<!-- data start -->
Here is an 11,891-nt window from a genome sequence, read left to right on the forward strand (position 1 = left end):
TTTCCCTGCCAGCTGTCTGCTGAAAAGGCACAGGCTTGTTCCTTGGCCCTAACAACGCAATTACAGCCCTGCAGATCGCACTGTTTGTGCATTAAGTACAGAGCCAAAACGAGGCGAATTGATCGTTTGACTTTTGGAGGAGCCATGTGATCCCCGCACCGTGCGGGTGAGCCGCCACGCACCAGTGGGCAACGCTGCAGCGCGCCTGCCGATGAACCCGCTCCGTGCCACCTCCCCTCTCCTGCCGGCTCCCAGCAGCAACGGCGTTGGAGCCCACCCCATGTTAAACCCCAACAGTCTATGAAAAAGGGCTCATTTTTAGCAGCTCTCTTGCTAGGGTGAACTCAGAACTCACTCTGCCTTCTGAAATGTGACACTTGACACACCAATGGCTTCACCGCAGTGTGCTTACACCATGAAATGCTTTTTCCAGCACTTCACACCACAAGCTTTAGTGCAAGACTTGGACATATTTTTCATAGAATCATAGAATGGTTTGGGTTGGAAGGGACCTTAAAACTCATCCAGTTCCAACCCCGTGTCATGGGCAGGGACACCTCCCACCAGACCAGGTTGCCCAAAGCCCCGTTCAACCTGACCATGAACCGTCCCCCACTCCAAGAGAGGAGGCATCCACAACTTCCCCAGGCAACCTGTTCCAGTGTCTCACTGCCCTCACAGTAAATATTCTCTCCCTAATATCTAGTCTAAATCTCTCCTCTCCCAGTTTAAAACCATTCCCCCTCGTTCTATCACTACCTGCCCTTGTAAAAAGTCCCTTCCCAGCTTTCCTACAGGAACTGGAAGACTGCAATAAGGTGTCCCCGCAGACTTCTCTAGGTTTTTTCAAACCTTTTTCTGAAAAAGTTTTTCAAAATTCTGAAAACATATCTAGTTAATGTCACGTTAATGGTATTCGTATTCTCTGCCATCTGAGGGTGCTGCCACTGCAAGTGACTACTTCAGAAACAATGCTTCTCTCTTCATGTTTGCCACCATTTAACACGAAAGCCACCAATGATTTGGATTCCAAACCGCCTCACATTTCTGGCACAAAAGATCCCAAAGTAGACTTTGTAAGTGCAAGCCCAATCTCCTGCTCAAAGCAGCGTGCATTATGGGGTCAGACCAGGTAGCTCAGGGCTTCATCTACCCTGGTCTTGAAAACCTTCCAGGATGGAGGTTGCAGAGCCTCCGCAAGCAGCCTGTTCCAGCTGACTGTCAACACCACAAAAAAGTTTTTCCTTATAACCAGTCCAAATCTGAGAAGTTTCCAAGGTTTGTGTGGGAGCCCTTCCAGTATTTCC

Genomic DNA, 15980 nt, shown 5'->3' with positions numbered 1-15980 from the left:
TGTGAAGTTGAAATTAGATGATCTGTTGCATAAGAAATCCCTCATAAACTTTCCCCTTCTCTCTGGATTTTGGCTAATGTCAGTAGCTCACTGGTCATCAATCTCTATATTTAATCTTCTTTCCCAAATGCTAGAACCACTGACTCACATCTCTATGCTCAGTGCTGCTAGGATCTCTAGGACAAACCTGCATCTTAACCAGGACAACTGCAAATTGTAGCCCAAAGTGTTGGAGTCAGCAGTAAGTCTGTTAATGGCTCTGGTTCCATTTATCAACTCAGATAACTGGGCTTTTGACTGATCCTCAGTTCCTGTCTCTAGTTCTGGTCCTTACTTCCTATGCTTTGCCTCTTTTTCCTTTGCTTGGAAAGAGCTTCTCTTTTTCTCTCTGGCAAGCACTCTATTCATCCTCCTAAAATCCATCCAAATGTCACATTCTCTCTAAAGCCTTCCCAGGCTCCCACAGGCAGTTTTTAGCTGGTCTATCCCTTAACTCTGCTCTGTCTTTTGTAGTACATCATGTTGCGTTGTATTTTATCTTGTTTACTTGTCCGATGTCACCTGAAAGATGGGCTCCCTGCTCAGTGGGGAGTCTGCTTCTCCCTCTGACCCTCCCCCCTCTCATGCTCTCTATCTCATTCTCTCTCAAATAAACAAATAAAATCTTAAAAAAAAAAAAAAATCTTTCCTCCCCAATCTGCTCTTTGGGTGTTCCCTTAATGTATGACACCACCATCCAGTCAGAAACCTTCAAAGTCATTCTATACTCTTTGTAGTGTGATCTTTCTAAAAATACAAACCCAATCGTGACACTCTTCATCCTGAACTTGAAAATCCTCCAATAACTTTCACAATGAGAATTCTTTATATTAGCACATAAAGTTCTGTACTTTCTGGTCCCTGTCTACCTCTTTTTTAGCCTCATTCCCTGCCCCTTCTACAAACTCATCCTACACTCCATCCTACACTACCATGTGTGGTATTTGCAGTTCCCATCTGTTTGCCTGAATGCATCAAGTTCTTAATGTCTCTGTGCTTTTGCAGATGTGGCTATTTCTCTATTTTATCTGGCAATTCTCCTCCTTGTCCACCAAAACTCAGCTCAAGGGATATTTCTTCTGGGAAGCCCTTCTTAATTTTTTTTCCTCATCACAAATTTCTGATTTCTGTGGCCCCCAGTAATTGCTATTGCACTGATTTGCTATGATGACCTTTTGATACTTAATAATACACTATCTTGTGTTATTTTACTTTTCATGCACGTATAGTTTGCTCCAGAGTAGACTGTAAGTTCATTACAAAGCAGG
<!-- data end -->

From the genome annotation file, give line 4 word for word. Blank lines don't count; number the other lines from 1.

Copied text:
TGTGAAGTTGAAATTAGATGATCTGTTGCATAAGAAATCCCTCATAAACTTTCCCCTTCTCTCTGGATTTTGGCTAATGTCAGTAGCTCACTGGTCATCAATCTCTATATTTAATCTTCTTTCCCAAATGCTAGAACCACTGACTCACATCTCTATGCTCAGTGCTGCTAGGATCTCTAGGACAAACCTGCATCTTAACCAGGACAACTGCAAATTGTAGCCCAAAGTGTTGGAGTCAGCAGTAAGTCTGTTAATGGCTCTGGTTCCATTTATCAACTCAGATAACTGGGCTTTTGACTGATCCTCAGTTCCTGTCTCTAGTTCTGGTCCTTACTTCCTATGCTTTGCCTCTTTTTCCTTTGCTTGGAAAGAGCTTCTCTTTTTCTCTCTGGCAAGCACTCTATTCATCCTCCTAAAATCCATCCAAATGTCACATTCTCTCTAAAGCCTTCCCAGGCTCCCACAGGCAGTTTTTAGCTGGTCTATCCCTTAACTCTGCTCTGTCTTTTGTAGTACATCATGTTGCGTTGTATTTTATCTTGTTTACTTGTCCGATGTCACCTGAAAGATGGGCTCCCTGCTCAGTGGGGAGTCTGCTTCTCCCTCTGACCCTCCCCCCTCTCATGCTCTCTATCTCATTCTCTCTCAAATAAACAAATAAAATCTTAAAAAAAAAAAAAAATCTTTCCTCCCCAATCTGCTCTTTGGGTGTTCCCTTAATGTATGACACCACCATCCAGTCAGAAACCTTCAAAGTCATTCTATACTCTTTGTAGTGTGATCTTTCTAAAAATACAAACCCAATCGTGACACTCTTCATCCTGAACTTGAAAATCCTCCAATAACTTTCACAATGAGAATTCTTTATATTAGCACATAAAGTTCTGTACTTTCTGGTCCCTGTCTACCTCTTTTTTAGCCTCATTCCCTGCCCCTTCTACAAACTCATCCTACACTCCATCCTACACTACCATGTGTGGTATTTGCAGTTCCCATCTGTTTGCCTGAATGCATCAAGTTCTTAATGTCTCTGTGCTTTTGCAGATGTGGCTATTTCTCTATTTTATCTGGCAATTCTCCTCCTTGTCCACCAAAACTCAGCTCAAGGGATATTTCTTCTGGGAAGCCCTTCTTAATTTTTTTTCCTCATCACAAATTTCTGATTTCTGTGGCCCCCAGTAATTGCTATTGCACTGATTTGCTATGATGACCTTTTGATACTTAATAATACACTATCTTGTGTTATTTTACTTTTCATGCACGTATAGTTTGCTCCAGAGTAGACTGTAAGTTCATTACAAAGCAGG